Now it’s education’s turn for cuts
More than $260 million, nearly 4.6 percent, would be cut from state total program support for K-12 schools under the 2010-11 budget unveiled by Gov. Bill Ritter on Friday.
The state’s higher education system would see a decline in state and federal stimulus support from the current $706 million to $650 million. But, total college and university spending would grow slightly to about $1.98 billion, because the governor is proposing another 9 percent tuition increase for Colorado resident students.
Support for K-12 largely has been shielded from cuts during previous slashing of the 2008-09 and 2009-10 state budgets. College and university spending has been held to stand-pat levels only with the help of federal stimulus funds.
The legislature is expected to cut $110 million from current K-12 spending after it convenes in January. If that cut is made, the base would be reduced and Ritter’s new cuts would net out to about $150 million.
With state revenue projections continuing to drop and stimulus money due to run out in 2011, the administration has been forced to propose cuts, transfers and revenue increases to cover a shortfall in the 2010-11 fiscal year.
The governor’s K-12 and higher ed spending plans set the stage for extensive debate and hard bargaining over the meaning of Amendment 23, the constitutional formula that drives state school spending, and over whether college and university boards should be given greater financial freedom to manage their campuses.
Cuts in K-12 support could translate into larger class sizes, job losses, frozen salaries and other unpleasant economies at schools across the state.
Overall, Ritter is proposing $7.1 billion in state general fund spending in 2010-11, down from about $7.5 billion this year. (The grand total of annual state spending is in the $19 billion range, including federal, cash and other funds.)
The governor also is suggesting that the legislature end 13 tax exemptions and credits to raise nearly $132 million in new revenue. Those could be controversial with lawmakers, particularly a plan to raise $15 million by charging sales taxes on candy and soft drinks. Those proposals also are expected to spark a debate over whether the Taxpayer’s Bill of Rights and subsequent court interpretations allow the legislature to make such changes.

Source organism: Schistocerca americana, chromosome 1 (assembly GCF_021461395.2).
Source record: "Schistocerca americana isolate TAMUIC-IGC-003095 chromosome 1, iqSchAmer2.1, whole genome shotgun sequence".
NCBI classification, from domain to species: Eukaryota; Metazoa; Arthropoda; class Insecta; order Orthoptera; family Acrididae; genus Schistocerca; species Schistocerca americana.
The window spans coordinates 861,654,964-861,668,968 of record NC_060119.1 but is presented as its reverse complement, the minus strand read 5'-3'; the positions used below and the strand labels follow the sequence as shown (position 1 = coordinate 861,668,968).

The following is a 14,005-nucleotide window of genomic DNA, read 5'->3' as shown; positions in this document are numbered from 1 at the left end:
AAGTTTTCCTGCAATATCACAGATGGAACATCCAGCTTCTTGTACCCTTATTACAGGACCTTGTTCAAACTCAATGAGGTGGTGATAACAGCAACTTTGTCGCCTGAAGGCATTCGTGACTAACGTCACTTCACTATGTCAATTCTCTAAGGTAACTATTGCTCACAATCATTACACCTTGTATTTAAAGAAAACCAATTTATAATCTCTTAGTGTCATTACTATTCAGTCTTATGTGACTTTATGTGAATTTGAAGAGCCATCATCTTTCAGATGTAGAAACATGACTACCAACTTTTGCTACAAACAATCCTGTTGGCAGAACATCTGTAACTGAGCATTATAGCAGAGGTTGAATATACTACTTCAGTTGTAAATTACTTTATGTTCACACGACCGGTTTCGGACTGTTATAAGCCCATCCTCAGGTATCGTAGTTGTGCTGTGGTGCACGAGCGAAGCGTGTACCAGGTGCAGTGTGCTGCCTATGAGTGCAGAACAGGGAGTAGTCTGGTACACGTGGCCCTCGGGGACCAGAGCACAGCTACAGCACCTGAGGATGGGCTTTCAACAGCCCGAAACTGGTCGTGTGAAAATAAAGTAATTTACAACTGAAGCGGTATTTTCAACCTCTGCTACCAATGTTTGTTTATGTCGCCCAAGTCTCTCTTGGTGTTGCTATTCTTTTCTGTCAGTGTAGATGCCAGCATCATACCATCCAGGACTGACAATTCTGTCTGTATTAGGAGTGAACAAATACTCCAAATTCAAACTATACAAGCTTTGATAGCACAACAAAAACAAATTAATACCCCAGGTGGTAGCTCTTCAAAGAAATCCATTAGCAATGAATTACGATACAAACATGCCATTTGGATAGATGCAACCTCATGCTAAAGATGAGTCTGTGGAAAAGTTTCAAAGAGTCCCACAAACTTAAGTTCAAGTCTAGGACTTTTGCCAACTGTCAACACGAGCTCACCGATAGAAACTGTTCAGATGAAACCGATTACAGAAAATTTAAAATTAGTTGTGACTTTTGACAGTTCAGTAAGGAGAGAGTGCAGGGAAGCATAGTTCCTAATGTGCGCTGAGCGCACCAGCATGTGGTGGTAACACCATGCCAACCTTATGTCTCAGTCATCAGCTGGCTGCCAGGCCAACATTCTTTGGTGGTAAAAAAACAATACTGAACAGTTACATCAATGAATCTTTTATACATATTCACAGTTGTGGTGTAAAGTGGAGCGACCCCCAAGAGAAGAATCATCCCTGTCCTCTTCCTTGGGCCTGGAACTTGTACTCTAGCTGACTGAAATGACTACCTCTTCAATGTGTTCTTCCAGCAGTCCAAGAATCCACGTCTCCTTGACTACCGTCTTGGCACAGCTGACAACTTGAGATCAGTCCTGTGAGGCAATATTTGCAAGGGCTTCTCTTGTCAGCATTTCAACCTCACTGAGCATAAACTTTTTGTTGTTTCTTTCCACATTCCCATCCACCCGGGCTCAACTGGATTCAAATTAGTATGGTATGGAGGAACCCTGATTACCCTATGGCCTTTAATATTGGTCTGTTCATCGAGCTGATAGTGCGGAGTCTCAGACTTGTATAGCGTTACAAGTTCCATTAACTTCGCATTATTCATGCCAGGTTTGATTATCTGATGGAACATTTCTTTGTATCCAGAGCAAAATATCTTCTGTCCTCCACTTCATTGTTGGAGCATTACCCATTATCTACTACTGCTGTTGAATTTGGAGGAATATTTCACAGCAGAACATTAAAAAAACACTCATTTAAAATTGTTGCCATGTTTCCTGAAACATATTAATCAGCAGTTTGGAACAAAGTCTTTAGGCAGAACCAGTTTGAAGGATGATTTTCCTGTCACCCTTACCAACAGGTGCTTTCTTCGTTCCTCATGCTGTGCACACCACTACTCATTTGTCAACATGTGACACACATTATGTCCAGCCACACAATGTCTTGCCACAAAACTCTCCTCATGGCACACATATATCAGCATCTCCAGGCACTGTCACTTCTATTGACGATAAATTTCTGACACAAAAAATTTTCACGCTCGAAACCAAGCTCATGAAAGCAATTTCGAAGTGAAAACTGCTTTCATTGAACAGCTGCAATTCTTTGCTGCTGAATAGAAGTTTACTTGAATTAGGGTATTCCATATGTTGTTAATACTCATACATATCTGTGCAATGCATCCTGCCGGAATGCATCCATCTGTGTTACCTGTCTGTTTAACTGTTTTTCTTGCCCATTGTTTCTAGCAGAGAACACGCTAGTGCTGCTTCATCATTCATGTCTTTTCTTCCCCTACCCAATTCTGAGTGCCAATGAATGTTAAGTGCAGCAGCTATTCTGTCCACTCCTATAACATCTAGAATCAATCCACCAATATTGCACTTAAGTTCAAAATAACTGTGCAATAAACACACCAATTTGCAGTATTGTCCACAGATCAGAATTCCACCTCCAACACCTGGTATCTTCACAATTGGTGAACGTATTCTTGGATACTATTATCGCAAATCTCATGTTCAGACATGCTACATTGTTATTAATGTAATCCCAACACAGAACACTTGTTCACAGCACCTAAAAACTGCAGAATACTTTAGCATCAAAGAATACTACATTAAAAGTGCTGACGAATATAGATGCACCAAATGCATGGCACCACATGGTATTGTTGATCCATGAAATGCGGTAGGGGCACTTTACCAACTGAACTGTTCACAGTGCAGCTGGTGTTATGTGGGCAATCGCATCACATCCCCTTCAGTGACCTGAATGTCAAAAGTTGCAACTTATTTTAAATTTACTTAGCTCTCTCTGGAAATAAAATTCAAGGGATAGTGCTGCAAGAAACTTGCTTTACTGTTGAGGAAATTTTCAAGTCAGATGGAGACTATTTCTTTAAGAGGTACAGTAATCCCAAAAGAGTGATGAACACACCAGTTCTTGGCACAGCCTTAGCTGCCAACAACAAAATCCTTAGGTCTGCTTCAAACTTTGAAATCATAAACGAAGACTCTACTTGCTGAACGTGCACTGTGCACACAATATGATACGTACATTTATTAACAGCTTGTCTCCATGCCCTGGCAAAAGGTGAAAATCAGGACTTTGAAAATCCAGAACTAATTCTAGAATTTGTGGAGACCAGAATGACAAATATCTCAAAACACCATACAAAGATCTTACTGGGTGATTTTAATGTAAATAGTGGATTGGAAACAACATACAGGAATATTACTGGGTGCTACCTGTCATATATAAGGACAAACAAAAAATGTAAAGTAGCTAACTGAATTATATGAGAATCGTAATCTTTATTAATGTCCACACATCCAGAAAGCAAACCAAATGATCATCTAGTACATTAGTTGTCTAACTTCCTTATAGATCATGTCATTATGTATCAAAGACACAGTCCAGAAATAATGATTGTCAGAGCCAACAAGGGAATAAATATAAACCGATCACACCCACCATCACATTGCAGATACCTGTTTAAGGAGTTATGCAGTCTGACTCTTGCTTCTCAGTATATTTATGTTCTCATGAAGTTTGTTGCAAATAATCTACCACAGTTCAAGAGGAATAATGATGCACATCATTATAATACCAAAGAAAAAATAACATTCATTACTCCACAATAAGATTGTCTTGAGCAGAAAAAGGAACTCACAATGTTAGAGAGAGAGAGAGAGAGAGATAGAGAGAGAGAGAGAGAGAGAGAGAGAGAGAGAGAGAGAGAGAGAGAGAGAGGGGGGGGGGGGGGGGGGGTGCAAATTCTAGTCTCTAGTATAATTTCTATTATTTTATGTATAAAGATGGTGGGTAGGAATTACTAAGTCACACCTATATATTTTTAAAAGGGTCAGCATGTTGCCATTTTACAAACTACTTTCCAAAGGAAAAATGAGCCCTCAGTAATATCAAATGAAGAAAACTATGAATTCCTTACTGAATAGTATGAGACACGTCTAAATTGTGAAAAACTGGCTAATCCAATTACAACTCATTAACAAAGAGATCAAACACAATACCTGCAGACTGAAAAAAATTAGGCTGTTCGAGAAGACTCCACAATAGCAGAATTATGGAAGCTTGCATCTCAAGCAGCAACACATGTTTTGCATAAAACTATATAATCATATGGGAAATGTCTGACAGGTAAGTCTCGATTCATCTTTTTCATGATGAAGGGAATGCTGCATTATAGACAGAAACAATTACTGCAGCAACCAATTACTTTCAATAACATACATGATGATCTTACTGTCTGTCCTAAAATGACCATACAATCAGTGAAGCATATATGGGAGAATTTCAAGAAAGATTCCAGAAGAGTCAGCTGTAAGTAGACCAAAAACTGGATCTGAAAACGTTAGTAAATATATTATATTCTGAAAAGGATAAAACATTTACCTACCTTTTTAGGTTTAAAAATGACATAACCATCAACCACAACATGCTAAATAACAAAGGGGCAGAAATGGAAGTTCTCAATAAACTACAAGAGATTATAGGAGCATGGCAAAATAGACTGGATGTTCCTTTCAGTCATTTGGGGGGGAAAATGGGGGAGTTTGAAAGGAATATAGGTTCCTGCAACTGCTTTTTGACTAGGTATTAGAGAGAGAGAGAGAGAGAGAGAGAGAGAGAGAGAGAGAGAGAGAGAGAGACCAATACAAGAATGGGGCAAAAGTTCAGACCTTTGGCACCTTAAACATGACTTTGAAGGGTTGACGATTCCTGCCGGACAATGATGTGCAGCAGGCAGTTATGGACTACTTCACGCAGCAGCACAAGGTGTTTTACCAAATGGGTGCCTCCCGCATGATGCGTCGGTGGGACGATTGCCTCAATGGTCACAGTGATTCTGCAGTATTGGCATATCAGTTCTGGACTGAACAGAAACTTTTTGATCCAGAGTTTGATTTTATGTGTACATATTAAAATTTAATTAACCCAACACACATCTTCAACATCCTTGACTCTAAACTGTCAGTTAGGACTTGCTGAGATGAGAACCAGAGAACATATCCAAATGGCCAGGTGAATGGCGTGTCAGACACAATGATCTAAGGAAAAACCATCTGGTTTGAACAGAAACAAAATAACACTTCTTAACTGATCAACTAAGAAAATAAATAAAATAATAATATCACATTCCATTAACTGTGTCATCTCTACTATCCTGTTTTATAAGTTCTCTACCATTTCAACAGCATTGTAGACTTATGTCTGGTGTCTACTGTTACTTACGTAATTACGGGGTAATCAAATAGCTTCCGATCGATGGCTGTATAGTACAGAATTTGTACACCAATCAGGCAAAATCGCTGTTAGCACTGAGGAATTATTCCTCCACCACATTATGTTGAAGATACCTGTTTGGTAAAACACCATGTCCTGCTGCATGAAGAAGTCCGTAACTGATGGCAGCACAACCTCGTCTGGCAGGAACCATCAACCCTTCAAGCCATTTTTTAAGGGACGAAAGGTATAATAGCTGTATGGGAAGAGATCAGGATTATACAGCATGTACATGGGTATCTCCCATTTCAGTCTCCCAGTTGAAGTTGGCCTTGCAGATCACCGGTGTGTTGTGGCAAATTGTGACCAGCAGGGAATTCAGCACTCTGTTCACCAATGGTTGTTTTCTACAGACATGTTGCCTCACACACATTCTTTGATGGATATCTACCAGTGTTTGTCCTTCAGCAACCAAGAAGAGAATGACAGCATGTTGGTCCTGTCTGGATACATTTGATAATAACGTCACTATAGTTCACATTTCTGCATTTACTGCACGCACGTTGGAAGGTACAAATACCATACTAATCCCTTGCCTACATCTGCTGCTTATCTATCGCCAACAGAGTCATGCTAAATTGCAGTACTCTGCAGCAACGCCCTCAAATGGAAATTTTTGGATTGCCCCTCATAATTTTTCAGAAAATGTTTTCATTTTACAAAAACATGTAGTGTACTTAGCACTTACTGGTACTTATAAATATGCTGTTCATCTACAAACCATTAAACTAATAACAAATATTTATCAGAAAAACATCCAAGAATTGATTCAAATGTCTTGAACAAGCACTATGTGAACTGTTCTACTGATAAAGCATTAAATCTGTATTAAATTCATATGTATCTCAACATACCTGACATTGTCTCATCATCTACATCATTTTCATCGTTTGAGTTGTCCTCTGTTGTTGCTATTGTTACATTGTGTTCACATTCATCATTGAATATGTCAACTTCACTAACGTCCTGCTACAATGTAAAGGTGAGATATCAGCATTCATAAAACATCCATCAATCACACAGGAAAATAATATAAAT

The governor proposes, but the legislature has the final word on the state budget. The Joint Budget Committee will hold budget hearings this month and next, and a new revenue forecast in late December could change the picture. The final budget won’t be adopted until next April, after March revenue forecasts are issued.
What they’re saying
Jane Urschel, deputy executive director of the Colorado Association of School Boards: “When you look at the overall picture, this is a fairly modest cut.” She said CASB has been telling school boards to plan their budgets for three levels of cuts – 4, 6 and 8 percent. “This is just the first chapter; we’re a long way from knowing what the full picture is … there are so many things that can happen between now and April.”
She added, “I’m surprised it’s not 6 percent. The governor’s done the best he can do. … It’s going to be a real battle once it hits the General Assembly.” Urschel predicted any challenge to the budget on Amendment 23 grounds wouldn’t come until later, “when things shake out.” She added CASB still is telling school boards to plan for larger cuts.
Karen Wick, lobbyist for the Colorado Education Association: She was diplomatic in her response, saying it’s important to consider what the voters’ intent was when passing Amendment 23 and that the better way to deal with the budget crisis is by looking “at those tax loopholes.” CEA is part of a coalition that’s lobbying the legislature to not make the $110 million 2009-10 cut.
Bruce Caughey, deputy executive director of the Colorado Association of School Executives: He said the “unsettling” thing to him about the plan is the tax exemptions. “If those don’t pass the cuts to K-12 could grow.” Calling the plan “an unprecedented cut,” Caughey said, “We’re going in the wrong direction completely … and we’re not addressing the constitutional problem that’s limiting our ability to fund our schools adequately.”
If Amendment 23 was supposed to be a floor for education spending, Caughey said, “Now there’s a big hole in the floor.”